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|Matt Cutts: Google +1's have no ranking influence.|
| 11:43 pm on Aug 20, 2013 (gmt 0)|
Commenting on the Moz Blog article: "Google +1's Correlation with Higher Search Rankings"
|Matt Cutts: |
Just trying to decide the politest way to debunk the idea that more Google +1s lead to higher Google web rankings. Let's start with correlation != causation: [xkcd.com...]
Hacker News https://news.ycombinator.com/item?id=6243451 [news.ycombinator.com]
What's your experience with +1's and social in helping sites to rank? How do you use them successfully? Thoughts?
[edited by: Robert_Charlton at 1:24 am (utc) on Aug 21, 2013]
[edit reason] fixed link, added context [/edit]
| 2:57 am on Sep 18, 2013 (gmt 0)|
A study by Stone Temple Consulting, announced today, apparently confirms that Matt Cutts was telling the truth. ;)
Greg Jarboe of Search Engine Watch interviews Eric Enge of Stone Temple about the study, which Eric meticulously describes in this YouTube video...
Stone Temple Consulting Study Finds Google +1s Don't Cause Higher Ranking
YouTube - Sep 17, 2013 - trt 18:05
From Eric's description, his was a very carefully done study... for me a model of the kind of care we should hope for. He introduces his remarks with comments about the difference between correlation and causation. He also notes that, in his study, not everything went completely as planned, and there are differing interpretations about the data.
As I interpret the glitches (which were some additional Google+ shares, not anticipated in the original plans)... if anything, they would have driven the data the other way, and they apparently didn't. There were also some controls built into the test, and they seem to confirm that the test wasn't distorted.
SEW's description, posted with the video, summarizes Eric's conclusions...
|In terms of discovery, Enge says, "In my opinion, it is highly likely that Google Plus drove discovery of the content." |
In terms of indexing, Enge found that Google Plus shares probably drive indexing, as well. However, of the six articles tested (three test pages and three baseline pages), all six articles initially appeared in the Google index 10 days later.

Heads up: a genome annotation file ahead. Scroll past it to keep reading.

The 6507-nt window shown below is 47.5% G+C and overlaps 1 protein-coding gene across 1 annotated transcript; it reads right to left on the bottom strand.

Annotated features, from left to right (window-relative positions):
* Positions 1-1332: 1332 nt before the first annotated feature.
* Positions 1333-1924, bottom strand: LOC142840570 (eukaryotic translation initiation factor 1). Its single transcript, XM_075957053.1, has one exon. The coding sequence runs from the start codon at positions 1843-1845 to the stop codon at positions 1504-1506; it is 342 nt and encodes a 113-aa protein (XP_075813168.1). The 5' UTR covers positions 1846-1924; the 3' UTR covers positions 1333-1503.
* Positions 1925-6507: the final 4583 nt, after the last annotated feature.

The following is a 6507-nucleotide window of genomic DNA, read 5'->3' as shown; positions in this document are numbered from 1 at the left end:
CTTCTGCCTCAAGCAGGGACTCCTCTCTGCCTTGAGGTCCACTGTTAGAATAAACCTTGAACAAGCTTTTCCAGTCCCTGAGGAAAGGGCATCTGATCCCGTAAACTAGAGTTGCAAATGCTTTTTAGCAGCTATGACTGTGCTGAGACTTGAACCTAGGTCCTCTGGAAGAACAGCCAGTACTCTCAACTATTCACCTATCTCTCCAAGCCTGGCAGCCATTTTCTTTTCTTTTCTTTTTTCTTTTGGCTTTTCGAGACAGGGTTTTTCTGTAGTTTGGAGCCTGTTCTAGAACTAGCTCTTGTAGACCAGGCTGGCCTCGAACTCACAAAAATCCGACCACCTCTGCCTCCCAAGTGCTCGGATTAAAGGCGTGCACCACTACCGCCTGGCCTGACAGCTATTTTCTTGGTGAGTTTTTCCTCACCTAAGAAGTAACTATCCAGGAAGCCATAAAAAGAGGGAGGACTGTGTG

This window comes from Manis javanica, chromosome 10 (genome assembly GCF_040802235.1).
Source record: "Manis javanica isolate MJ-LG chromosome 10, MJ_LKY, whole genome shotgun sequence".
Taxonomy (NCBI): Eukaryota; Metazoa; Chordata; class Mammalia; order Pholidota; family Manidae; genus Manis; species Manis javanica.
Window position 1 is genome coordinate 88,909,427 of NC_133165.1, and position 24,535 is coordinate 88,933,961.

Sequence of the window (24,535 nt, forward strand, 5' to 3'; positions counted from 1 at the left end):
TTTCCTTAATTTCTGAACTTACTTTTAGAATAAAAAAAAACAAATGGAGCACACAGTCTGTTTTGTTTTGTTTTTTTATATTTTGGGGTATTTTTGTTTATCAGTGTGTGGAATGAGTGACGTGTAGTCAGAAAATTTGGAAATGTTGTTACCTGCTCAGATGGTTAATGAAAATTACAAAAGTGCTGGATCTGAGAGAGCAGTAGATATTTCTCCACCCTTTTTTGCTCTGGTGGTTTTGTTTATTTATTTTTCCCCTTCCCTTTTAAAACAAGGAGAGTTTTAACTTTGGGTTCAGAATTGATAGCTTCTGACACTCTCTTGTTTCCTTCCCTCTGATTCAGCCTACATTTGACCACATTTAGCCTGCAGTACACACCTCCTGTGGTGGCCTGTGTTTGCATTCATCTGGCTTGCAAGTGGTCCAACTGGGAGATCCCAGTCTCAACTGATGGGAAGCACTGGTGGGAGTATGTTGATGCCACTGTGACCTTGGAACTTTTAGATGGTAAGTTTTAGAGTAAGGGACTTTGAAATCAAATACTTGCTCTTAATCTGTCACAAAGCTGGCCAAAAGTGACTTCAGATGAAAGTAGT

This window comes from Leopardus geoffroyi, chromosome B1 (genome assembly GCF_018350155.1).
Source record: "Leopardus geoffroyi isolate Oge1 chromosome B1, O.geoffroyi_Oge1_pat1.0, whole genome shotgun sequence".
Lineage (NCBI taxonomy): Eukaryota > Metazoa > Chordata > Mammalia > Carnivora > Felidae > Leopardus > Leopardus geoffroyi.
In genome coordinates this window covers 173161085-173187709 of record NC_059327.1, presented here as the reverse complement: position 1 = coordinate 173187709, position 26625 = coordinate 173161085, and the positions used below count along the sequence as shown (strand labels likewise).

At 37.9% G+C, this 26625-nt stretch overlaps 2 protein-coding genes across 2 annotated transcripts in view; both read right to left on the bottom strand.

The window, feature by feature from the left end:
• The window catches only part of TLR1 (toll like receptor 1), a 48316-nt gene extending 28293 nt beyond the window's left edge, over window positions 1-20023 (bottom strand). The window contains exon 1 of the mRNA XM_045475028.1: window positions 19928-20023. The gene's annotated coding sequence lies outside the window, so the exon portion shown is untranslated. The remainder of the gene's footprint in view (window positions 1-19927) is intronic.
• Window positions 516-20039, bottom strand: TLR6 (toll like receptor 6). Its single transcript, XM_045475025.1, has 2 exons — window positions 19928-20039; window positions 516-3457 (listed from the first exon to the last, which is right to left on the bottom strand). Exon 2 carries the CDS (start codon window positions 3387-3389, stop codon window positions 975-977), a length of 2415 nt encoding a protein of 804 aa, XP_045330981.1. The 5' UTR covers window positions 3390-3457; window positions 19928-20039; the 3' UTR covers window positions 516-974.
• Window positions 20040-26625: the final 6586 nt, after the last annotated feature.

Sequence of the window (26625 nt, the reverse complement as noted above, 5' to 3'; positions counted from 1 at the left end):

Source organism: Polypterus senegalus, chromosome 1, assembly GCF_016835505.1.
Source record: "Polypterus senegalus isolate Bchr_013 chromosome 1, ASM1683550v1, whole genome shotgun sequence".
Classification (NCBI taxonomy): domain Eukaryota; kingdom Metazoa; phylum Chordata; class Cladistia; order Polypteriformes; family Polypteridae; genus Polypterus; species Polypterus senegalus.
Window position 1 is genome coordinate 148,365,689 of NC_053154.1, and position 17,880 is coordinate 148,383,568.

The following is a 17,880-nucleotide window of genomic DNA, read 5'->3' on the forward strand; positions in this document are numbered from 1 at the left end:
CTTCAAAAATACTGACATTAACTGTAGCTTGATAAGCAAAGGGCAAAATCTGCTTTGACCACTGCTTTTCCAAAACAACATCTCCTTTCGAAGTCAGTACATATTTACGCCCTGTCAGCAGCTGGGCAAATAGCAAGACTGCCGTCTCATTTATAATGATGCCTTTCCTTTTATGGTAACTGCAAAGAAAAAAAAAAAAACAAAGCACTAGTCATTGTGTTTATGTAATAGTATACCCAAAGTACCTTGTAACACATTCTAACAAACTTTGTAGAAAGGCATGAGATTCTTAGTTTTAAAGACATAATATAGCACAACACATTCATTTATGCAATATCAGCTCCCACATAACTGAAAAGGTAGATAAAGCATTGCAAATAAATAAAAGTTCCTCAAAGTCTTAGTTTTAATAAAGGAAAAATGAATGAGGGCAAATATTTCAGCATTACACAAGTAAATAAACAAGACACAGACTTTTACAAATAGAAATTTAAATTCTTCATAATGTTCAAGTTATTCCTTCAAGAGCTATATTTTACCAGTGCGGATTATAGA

And in terms of ranking, Enge says, "We saw no evidence of Google+ shares driving ranking."
PS: Eric puts a finer point on it, I should add, and emphasizes that test involved non-personalized results, and that, in his opinion, the Google+ shares are not driving non-personalized ranking. He also emphasized that personalization is part of SEO, and should not be ignored.
| 4:18 am on Sep 18, 2013 (gmt 0)|
Great test and info -- Thanks for sharing!
| 3:04 pm on Sep 18, 2013 (gmt 0)|
But Mark Traphagen's most recent experiment suggests otherwise, and the discussion with Eric Enge on G+ is well worth a read.
Traphagen's post rose to a #2 spot for a Google Authorship query based primarily on social shares. The discussion explores whether his authorship standing is the ranking factor rather than shares, but I am feeling as though the jury is still out on this story. I hope Traphagen chimes in on this here.
| 4:56 pm on Sep 18, 2013 (gmt 0)|
Jeff Sauer from Jeffalytics also studied the effects of sharing on Google+ (though with only one share, as far as I know) earlier this year, and found that Google+ seemed to have an effect on discovery and quick indexing, and also some effect on ranking as well.
For example, the site that was shared from his relevant and well-established Google+ account ranked highest, while others shared from less established G+ accounts climbed over the course of a few weeks. The site not shared from a G+ account remained low ranked.
Edit: Also, importantly to the post above mine, it found that authorship did not have an effect on ranking.
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